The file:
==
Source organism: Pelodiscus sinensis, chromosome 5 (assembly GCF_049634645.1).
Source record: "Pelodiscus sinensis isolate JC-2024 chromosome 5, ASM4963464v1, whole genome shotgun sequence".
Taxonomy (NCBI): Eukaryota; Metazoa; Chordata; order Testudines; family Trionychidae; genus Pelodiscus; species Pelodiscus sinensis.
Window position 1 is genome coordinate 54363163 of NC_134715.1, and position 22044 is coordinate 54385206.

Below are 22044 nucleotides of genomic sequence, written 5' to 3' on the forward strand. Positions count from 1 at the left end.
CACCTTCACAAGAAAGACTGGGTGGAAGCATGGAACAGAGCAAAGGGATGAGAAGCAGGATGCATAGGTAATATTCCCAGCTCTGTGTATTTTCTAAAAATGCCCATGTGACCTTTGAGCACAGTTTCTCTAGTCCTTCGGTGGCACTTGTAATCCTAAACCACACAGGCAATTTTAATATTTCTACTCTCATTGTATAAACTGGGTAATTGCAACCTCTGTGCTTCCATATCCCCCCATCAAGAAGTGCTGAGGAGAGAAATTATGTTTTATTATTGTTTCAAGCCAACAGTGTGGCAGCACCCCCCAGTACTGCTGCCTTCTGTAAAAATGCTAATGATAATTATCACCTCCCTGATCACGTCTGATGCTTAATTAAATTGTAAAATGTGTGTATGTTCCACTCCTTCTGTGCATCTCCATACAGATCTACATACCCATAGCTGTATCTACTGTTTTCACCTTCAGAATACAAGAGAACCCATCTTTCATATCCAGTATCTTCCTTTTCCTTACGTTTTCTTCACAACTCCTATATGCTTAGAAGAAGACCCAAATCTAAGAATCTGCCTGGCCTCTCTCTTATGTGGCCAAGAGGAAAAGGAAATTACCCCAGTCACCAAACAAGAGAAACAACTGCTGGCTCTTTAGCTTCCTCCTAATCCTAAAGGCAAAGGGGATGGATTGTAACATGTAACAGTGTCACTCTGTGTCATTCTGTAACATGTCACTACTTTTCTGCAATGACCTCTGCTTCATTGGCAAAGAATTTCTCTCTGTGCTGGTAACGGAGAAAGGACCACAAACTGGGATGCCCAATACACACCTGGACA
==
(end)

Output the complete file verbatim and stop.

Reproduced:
Source organism: Pelodiscus sinensis, chromosome 5 (assembly GCF_049634645.1).
Source record: "Pelodiscus sinensis isolate JC-2024 chromosome 5, ASM4963464v1, whole genome shotgun sequence".
Taxonomy (NCBI): Eukaryota; Metazoa; Chordata; order Testudines; family Trionychidae; genus Pelodiscus; species Pelodiscus sinensis.
Window position 1 is genome coordinate 54363163 of NC_134715.1, and position 22044 is coordinate 54385206.

Below are 22044 nucleotides of genomic sequence, written 5' to 3' on the forward strand. Positions count from 1 at the left end.
CACCTTCACAAGAAAGACTGGGTGGAAGCATGGAACAGAGCAAAGGGATGAGAAGCAGGATGCATAGGTAATATTCCCAGCTCTGTGTATTTTCTAAAAATGCCCATGTGACCTTTGAGCACAGTTTCTCTAGTCCTTCGGTGGCACTTGTAATCCTAAACCACACAGGCAATTTTAATATTTCTACTCTCATTGTATAAACTGGGTAATTGCAACCTCTGTGCTTCCATATCCCCCCATCAAGAAGTGCTGAGGAGAGAAATTATGTTTTATTATTGTTTCAAGCCAACAGTGTGGCAGCACCCCCCAGTACTGCTGCCTTCTGTAAAAATGCTAATGATAATTATCACCTCCCTGATCACGTCTGATGCTTAATTAAATTGTAAAATGTGTGTATGTTCCACTCCTTCTGTGCATCTCCATACAGATCTACATACCCATAGCTGTATCTACTGTTTTCACCTTCAGAATACAAGAGAACCCATCTTTCATATCCAGTATCTTCCTTTTCCTTACGTTTTCTTCACAACTCCTATATGCTTAGAAGAAGACCCAAATCTAAGAATCTGCCTGGCCTCTCTCTTATGTGGCCAAGAGGAAAAGGAAATTACCCCAGTCACCAAACAAGAGAAACAACTGCTGGCTCTTTAGCTTCCTCCTAATCCTAAAGGCAAAGGGGATGGATTGTAACATGTAACAGTGTCACTCTGTGTCATTCTGTAACATGTCACTACTTTTCTGCAATGACCTCTGCTTCATTGGCAAAGAATTTCTCTCTGTGCTGGTAACGGAGAAAGGACCACAAACTGGGATGCCCAATACACACCTGGACA